Paperback Writer spotlights John Milton Langdon, author of the historical fiction novel, Against All Odds. If you would like to follow along on his tour visit his tour page at Pump Up Your Book
Follow John on his book tour
John Milton Langdon is a Fellow of the Institution of Civil Engineers and has a master’s degree in maritime civil engineering. Langdon retired and became a professional writer after an active and rewarding engineering career. Initially he worked in Britain but from 1972 until 2008, he dealt with project development in Bahrain, Iran, Iraq, Saudi Arabia, the United Arab Emirates and Nigeria. Langdon lives in the Austrian town of Klagenfurt which has a history stretching back to mediaeval times. Langdon has three children and five grandchildren from his first marriage and two step sons from the second. Langdon has many interests including travel, the British canals, music and literature but hiking in the mountains surrounding his home is a preferred leisure activity.
John’s latest book is a historical fiction titled Against All Odds (Tate Publishing).
You can visit John Milton Langdon’s website at www.jmlangdon.com.
Purchase the book here;
About Against All Odds
Stepback in time – it’s the Victorian era, when Great Britain is at the forefront of industrial development. Based loosely on fact, author John Milton Langdon weaves a tale of romance and adventure on the high seas. “Against All Odds” describes the early years of an average man. Although he is born into humble circumstances, he shows how a combination of perserverance and intelligence, aided by a little good fortune, can help any child overcome the disadvantages of lowly birth status and a poor education. If you long for a sense of wonderment in life read this first volume of a set of four, and discover how Jason Smiley Stewart transforms from callow village boy to a ship’s officer in Volume 1 of Jason Smiley Stewart – My Life Story.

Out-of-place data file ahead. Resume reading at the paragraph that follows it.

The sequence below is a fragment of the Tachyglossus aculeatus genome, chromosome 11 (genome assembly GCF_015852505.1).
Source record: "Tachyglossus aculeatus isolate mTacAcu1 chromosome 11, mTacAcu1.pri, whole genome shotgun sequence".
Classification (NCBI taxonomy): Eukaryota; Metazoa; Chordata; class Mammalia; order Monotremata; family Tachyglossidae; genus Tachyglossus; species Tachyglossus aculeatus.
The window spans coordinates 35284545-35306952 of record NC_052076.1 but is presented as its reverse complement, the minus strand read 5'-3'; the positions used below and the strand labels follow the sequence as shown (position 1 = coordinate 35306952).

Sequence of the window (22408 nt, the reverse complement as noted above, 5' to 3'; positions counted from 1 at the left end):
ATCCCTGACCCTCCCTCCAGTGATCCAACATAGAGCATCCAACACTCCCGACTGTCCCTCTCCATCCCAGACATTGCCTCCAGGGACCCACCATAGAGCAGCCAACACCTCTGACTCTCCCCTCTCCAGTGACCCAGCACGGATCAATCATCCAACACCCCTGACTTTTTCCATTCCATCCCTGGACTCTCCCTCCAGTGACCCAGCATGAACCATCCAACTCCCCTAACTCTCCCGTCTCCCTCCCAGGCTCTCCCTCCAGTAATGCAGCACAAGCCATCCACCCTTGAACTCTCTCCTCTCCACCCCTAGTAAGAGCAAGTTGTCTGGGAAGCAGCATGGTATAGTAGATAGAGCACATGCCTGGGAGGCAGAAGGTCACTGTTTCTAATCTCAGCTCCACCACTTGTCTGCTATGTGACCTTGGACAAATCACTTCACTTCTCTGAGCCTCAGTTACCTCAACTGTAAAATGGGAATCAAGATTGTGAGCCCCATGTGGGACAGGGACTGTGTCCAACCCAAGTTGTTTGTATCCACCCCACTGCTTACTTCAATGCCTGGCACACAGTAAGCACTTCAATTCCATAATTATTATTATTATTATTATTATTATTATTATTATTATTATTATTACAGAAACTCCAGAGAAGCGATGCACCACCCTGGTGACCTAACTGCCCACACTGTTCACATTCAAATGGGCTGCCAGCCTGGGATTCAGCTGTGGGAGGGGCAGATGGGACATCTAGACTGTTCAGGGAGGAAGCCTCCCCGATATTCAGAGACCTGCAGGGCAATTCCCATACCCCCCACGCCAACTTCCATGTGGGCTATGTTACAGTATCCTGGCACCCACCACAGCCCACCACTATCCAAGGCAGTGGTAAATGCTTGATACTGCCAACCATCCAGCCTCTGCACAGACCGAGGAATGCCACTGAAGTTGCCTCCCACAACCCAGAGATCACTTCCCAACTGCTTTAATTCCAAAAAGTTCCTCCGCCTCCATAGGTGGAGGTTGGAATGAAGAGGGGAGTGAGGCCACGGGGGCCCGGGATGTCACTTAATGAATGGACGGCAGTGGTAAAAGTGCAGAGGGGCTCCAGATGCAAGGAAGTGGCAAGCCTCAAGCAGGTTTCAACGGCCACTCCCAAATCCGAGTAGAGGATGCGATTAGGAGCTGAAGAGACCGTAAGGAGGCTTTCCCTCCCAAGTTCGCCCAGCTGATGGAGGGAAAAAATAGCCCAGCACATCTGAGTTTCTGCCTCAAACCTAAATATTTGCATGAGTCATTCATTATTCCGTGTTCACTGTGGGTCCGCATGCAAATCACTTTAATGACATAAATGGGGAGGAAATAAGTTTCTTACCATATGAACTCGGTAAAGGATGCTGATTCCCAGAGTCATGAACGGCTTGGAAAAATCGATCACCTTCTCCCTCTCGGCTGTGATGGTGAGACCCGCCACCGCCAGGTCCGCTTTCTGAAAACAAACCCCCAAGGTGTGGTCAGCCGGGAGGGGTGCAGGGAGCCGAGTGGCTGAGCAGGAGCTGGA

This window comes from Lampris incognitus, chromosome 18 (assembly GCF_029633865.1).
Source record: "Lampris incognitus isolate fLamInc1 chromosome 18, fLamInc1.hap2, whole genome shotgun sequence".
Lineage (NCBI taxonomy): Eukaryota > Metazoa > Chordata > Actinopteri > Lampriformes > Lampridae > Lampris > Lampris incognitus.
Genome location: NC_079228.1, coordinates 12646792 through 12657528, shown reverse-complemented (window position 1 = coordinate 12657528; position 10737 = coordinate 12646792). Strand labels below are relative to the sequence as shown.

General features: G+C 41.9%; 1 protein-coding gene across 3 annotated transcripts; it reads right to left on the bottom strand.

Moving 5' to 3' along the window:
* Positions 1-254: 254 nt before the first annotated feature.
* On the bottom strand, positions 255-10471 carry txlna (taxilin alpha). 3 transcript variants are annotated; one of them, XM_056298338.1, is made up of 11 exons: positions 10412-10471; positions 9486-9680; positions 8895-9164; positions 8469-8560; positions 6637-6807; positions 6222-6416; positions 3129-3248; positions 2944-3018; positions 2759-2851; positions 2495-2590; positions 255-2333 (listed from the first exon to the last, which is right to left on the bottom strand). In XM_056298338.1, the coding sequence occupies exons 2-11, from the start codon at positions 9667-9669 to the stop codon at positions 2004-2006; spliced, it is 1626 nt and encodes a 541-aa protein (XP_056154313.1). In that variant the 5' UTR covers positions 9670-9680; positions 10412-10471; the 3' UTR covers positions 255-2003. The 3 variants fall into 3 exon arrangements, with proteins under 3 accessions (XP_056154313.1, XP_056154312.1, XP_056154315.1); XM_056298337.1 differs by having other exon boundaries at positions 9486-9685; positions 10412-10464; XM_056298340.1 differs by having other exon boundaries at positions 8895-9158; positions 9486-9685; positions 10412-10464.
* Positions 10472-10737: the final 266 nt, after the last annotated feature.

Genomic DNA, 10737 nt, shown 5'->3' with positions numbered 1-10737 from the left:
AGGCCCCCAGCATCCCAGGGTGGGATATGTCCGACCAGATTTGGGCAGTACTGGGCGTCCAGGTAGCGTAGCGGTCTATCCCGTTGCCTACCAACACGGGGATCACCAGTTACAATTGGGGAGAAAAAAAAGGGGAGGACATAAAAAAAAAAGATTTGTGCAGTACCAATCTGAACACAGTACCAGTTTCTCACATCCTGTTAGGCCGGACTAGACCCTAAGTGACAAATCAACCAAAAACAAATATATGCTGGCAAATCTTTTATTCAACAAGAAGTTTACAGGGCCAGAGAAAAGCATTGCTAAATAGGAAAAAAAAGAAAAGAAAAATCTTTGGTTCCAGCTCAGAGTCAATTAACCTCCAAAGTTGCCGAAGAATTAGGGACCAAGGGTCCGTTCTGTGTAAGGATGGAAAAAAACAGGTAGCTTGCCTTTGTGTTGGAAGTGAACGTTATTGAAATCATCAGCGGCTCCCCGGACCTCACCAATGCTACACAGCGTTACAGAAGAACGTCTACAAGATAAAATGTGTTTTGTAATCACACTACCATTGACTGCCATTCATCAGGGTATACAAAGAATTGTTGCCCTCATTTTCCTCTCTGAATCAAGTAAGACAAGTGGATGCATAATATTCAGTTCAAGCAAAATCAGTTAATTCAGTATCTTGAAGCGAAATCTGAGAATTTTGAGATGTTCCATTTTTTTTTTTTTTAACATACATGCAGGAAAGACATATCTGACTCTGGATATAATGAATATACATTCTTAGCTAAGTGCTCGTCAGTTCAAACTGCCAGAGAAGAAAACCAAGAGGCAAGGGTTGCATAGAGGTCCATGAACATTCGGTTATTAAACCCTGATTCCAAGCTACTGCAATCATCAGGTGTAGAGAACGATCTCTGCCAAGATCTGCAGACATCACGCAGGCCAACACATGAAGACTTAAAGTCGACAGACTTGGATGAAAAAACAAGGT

Read the excerpt!
I was envious and very disappointed to be excluded from the group, but there was no need for us both to go and he was a much more experienced small boat sailor than I was. Consequently, when he went down to organise the boat, I took over his watch on the bridge with the best grace I could muster. The ship was lying with the bows into a gentle southerly breeze and the island was almost due north of us beyond the stern.
The jolly boat was cast off and Evans ordered his crew to hoist the small lugsail to take advantage of the breeze that was blowing. Evans waved cheerfully and sailed away towards the island on the long run that would take him to the western and lower end of the island. The Captain took a last look around the horizon and went below to his cabin. I watched the jolly boat for a few moments and clearly the whole party were enjoying themselves. Like a Sunday school outing I thought as I resumed my duties as officer of the watch and checked that the ship had not drifted off position.